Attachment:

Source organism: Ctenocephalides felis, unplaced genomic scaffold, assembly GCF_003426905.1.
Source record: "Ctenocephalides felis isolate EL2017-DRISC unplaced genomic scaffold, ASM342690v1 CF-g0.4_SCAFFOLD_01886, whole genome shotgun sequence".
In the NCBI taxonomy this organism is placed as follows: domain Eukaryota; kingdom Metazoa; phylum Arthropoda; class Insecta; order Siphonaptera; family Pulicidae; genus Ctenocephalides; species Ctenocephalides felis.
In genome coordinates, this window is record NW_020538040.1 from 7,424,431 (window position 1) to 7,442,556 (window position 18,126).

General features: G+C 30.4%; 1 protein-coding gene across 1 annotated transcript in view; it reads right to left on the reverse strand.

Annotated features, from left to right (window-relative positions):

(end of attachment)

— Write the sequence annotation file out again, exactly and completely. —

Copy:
Source organism: Ctenocephalides felis, unplaced genomic scaffold, assembly GCF_003426905.1.
Source record: "Ctenocephalides felis isolate EL2017-DRISC unplaced genomic scaffold, ASM342690v1 CF-g0.4_SCAFFOLD_01886, whole genome shotgun sequence".
In the NCBI taxonomy this organism is placed as follows: domain Eukaryota; kingdom Metazoa; phylum Arthropoda; class Insecta; order Siphonaptera; family Pulicidae; genus Ctenocephalides; species Ctenocephalides felis.
In genome coordinates, this window is record NW_020538040.1 from 7,424,431 (window position 1) to 7,442,556 (window position 18,126).

General features: G+C 30.4%; 1 protein-coding gene across 1 annotated transcript in view; it reads right to left on the reverse strand.

Annotated features, from left to right (window-relative positions):